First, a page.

US high school dropout rate: high, but how high?
WASHINGTON — The national dropout rate is notoriously hard to pin down, and the latest effort to do so – showing alarmingly low graduation rates in some parts of America – is likely to intensify the statistics wars.
Nearly 1 in 3 high school students in the Class of 2006 will not graduate this year, the Editorial Projects in Education (EDE) Research Center reported Tuesday.
The picture is worse for urban school districts, especially those serving poor students, the new study shows. Graduation rates in the largest school districts range from 21.7 percent in Detroit and 38.5 percent in Maryland's Baltimore County to 82.5 percent in Virginia's Fairfax County.
It's the first in an annual Graduation Project series, supported by the Bill & Melinda Gates Foundation. The most detailed analysis covers the 2002-03 school year, using the most recent data available. A feature of the new study makes it possible for readers to create a report for each district, including comparisons with state and national figures.
"Our research paints a much starker picture of the challenges we face in high school graduation. When 30 percent of our ninth-graders [ultimately] fail to finish high school with a diploma, we are dealing with a crisis that has frightening implications for our ... future," says Christopher Swanson, director of the EDE Research Center.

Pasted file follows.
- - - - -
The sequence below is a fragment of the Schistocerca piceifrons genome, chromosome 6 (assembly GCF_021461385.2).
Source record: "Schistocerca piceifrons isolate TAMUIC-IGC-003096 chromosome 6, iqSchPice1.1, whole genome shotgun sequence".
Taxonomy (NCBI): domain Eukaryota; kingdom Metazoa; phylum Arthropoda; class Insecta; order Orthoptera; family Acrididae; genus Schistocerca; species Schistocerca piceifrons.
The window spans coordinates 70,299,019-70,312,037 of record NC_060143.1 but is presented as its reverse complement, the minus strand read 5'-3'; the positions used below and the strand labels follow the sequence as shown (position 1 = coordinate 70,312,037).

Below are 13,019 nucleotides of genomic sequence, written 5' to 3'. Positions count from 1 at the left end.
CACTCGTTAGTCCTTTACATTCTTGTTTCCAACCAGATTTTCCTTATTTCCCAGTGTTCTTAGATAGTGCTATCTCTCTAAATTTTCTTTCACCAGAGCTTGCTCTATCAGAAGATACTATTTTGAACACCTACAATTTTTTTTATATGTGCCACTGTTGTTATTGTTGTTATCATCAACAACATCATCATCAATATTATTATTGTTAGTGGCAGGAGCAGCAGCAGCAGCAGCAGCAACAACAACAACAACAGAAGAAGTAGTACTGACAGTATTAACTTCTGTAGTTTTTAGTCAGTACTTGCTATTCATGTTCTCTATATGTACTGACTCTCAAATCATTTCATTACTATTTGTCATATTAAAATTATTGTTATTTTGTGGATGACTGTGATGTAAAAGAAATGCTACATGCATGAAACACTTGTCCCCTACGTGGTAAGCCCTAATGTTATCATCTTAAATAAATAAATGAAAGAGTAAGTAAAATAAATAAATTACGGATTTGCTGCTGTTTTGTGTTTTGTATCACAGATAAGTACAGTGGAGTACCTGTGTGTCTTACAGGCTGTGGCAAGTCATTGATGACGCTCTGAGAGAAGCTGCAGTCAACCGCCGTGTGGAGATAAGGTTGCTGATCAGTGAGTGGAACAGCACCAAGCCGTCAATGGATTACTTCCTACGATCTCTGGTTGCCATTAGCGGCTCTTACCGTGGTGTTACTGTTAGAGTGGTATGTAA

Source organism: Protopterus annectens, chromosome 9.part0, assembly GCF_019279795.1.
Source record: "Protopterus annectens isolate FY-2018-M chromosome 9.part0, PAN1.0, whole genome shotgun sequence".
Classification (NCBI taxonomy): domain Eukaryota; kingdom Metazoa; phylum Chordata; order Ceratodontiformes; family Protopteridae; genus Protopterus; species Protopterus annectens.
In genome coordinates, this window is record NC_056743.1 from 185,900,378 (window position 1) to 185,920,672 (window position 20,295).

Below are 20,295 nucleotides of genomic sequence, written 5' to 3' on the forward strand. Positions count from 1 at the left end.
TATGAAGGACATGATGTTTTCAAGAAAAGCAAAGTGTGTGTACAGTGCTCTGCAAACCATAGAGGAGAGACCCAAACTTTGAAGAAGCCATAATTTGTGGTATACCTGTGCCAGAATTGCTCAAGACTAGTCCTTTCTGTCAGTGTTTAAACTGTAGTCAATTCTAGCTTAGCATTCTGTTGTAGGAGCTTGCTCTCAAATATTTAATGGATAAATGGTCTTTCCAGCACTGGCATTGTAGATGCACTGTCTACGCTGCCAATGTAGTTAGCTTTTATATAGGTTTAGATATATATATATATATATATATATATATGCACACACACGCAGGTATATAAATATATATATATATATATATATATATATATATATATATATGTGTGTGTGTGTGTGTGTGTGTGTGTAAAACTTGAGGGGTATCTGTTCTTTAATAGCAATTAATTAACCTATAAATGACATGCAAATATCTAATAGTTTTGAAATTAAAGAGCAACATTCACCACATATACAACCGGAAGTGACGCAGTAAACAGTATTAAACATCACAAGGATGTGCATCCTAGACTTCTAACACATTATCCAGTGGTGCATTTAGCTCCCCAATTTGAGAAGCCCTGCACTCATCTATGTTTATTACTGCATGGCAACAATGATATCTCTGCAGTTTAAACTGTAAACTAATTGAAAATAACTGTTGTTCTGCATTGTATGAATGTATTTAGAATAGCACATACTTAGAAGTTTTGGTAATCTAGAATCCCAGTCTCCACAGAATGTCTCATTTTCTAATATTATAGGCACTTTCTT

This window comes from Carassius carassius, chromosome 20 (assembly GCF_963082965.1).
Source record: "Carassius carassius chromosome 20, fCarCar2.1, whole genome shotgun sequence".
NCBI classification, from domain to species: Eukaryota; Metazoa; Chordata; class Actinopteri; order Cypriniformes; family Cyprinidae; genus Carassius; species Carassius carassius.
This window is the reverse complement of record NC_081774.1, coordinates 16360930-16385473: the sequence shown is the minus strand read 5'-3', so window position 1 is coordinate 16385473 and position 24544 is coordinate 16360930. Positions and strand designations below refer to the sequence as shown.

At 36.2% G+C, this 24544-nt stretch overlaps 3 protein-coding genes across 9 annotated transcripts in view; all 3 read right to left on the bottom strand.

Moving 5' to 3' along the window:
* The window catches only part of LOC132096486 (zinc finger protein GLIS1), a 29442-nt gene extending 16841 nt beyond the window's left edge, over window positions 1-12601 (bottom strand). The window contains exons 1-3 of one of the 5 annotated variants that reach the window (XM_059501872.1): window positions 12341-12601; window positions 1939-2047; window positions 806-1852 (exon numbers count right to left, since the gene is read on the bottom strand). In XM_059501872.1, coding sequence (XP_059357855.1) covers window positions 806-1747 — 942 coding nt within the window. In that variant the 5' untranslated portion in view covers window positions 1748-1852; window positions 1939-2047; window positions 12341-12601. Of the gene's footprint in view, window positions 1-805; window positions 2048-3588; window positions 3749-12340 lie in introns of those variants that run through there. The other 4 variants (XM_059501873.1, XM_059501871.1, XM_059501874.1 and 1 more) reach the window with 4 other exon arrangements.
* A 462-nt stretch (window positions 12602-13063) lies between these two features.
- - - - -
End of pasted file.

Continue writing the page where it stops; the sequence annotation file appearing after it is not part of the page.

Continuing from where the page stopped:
The trouble is, it may not be accurate.
Some education groups praised the study as an important contribution to the field of dropout statistics. "It's going to help people understand that we can't deny or ignore this crisis anymore," says Ross Wiener of the Education Trust.
Others, who see such studies as overblown, were as quick to denounce it. "Swanson's measure is seriously inaccurate," says Larry Mishel of the Economic Policy Institute and author of another study on dropout rates. "It's ... inappropriate for comparisons across states and school districts, the reason being that his formula is very much affected by how much grade retention there is in ninth and 10th grade. Any school that retains students in ninth grade is automatically going to look worse, whether graduation rates really are lower [there] or not," he said of the new report.
His own report, based on the US Education Department's National Educational Longitudinal Study, suggests that in 1992, 78 percent of students received a regular diploma, rising to 83 percent by 1994. For African-American students, whose graduation rates lag behind the US average, the figure rose from 63 percent to 74 percent over that period.
In fact, education experts say, none of the existing dropout-rate data gives a full picture. Governors are making changes that will yield better counts within a few years, they add.
Accurate reporting is important because so much education policy now turns on statistics. Misleading data can do harm, says Jack Jennings of the Center on Education Policy. "If you raise doubts about the effectiveness of the schools, you can put into disrepute people's efforts to reduce dropout rates. If you use less dramatic data, you can lull people into complacency." Accurate numbers are needed, he says, "before we can fashion some solution."